1. Whip Up Enthusiasm
A few days before the sale, post an ad on Craigslist. “It’s the gold standard,” says Brenda Becker, a Flatbush blogger who’s perused Brooklyn stoop sales most weeks for twenty years. Saturdays get the most foot traffic because people are doing errands. The morning of, duct-tape fliers on corners (take them down at day’s end), and scrawl chalk directions on the sidewalks of nearby intersections.
2. Keep the Day Manageable
“Sell from 9 a.m. to 3 or 4 p.m.,” says Erik Sheets, a creative director who hits ten to fifteen stoop sales every weekend in search of vintage toys. Customers—especially dealers—may show up early, but don’t let them buy. You want a crowd milling when you open. Have at least $50 in ones and fives to start the day.
3. Make It Look Good
Keep midsize items like kitchen appliances and electronics spaced out and orderly. Smaller trinkets should be in a tray or bowl. As items are sold throughout the day, shrink your selling space: “If you leave gaps, people realize that stuff’s been totally picked over,” says Sheets.
4. Don’t Get Greedy
Charge no more than $1 for a book; accept 50 or 25 cents at end of day. CDs should go for a couple of dollars max. A button-down shirt would be a $1 or $2. A dress could be $5. “Just because you paid $150 for that Ralph Lauren jacket ten years ago, doesn’t mean you’ll get $75 now,” says Becker. “I’m like, ‘Try $5 and I’ll take it off your hands.’ ” Used shoes belong in the free pile. “Twenty dollars is the most I’ll pay for anything,” says Becker. “And that would be for a piece of furniture.”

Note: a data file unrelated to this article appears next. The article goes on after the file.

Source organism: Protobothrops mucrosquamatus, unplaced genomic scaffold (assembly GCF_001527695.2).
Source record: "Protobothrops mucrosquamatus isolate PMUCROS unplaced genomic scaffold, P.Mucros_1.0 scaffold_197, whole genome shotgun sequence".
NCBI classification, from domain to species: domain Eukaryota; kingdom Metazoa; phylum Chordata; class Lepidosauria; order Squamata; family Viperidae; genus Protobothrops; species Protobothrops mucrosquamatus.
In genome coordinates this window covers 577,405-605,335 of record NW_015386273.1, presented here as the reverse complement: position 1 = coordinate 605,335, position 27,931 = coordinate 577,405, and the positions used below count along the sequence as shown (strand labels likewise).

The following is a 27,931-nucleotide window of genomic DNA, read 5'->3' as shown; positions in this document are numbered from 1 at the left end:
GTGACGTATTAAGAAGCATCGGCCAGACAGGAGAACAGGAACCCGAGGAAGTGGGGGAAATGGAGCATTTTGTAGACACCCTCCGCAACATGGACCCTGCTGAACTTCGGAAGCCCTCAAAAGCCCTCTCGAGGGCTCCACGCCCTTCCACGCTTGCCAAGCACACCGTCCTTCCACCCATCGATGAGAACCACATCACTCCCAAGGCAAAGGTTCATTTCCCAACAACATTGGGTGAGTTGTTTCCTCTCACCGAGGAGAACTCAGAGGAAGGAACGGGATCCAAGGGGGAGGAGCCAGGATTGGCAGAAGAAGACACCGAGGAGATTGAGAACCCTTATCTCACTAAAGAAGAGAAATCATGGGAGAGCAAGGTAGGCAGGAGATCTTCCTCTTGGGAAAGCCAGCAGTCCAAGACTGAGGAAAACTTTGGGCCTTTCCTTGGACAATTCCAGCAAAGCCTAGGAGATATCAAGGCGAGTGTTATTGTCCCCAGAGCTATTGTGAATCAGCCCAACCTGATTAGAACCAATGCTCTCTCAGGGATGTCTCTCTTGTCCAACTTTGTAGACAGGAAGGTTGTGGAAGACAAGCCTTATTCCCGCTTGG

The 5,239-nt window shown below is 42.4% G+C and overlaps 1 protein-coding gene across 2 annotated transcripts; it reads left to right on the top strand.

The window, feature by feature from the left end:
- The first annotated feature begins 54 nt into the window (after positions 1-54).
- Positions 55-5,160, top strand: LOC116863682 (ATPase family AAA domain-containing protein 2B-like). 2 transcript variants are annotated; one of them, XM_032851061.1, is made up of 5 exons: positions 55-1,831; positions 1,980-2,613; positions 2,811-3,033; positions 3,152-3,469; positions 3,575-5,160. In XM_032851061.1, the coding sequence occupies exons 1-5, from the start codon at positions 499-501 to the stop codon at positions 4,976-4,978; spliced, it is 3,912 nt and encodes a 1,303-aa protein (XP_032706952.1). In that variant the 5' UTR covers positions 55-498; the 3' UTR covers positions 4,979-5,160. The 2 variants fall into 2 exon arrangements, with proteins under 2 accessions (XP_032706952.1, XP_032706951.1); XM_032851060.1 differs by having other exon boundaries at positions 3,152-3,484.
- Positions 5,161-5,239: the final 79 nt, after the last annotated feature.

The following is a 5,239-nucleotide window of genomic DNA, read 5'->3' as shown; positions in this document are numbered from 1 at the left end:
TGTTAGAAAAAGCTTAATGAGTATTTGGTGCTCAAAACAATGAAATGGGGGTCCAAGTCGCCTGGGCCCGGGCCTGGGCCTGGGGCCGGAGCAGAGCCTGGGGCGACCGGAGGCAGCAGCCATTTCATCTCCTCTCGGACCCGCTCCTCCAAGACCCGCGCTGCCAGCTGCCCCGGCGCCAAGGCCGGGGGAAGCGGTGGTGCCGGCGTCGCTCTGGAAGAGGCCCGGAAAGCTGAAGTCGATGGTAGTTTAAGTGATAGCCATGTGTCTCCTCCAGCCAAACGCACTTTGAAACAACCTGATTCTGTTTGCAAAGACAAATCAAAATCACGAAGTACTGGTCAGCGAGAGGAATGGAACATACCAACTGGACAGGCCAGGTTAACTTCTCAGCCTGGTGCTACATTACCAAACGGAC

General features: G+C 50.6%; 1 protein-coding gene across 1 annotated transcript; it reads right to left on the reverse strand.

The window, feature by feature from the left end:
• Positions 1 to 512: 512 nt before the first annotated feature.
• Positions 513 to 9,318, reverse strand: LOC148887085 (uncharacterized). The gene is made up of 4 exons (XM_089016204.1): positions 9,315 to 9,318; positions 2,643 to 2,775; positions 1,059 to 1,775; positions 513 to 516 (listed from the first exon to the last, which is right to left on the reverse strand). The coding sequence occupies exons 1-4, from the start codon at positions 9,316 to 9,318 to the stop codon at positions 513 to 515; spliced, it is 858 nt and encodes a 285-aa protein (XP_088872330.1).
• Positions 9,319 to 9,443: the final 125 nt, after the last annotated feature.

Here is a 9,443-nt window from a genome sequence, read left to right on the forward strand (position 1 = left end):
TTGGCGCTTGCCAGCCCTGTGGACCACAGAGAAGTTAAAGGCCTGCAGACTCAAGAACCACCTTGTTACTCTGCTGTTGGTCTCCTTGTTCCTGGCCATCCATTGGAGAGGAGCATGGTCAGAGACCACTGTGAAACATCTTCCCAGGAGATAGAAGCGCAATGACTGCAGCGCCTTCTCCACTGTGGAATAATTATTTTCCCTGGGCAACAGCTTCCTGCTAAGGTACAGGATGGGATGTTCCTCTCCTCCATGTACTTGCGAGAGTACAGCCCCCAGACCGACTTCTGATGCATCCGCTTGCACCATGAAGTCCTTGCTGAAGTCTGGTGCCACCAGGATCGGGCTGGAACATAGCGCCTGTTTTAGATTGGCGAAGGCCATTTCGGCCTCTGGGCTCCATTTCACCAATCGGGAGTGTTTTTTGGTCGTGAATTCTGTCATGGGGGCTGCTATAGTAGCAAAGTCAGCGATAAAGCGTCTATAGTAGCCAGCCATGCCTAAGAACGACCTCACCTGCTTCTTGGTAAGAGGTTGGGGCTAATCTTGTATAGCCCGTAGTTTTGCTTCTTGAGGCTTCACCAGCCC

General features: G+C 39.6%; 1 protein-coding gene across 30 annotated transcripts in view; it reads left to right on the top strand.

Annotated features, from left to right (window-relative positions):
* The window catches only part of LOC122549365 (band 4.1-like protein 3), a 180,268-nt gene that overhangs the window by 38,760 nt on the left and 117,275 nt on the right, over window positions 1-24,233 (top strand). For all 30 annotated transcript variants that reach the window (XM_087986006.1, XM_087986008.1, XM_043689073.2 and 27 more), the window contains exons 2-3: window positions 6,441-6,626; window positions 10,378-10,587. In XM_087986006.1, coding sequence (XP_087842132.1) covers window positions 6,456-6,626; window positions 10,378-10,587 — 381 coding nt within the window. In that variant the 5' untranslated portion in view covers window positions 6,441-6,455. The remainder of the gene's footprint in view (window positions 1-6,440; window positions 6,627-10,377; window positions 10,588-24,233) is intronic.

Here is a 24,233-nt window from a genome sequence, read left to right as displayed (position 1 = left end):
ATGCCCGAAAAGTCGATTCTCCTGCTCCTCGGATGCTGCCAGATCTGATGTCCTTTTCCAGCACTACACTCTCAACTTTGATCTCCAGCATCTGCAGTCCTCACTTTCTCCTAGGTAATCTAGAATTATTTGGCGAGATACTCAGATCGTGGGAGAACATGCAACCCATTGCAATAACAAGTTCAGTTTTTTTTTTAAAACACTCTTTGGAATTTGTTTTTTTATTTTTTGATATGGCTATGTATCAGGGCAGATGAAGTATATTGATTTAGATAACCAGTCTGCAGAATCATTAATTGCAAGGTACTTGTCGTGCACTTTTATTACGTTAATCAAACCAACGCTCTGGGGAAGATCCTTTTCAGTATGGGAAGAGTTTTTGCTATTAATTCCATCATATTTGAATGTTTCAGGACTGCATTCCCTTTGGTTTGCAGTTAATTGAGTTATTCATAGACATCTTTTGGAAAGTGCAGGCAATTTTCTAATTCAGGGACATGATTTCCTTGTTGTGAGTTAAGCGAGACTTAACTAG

5. Create a Tag Team
Have one person doing the bargaining and collecting the money and one keeping an eye on the crowd. Plus, you’ll need lunch and bathroom breaks. Speaking of lunch, “Don’t eat sloppy food right next to your merchandise,” says Becker.
6. The Point Is to Get Rid of Stuff
If your items aren’t selling, take a loop around the neighborhood to gauge the competition. Maybe your prices are too high, or your display is too messy. Maybe you need to smile more. “A stoop sale is supposed to be communal,” says Becker. “There should be something festive about it.”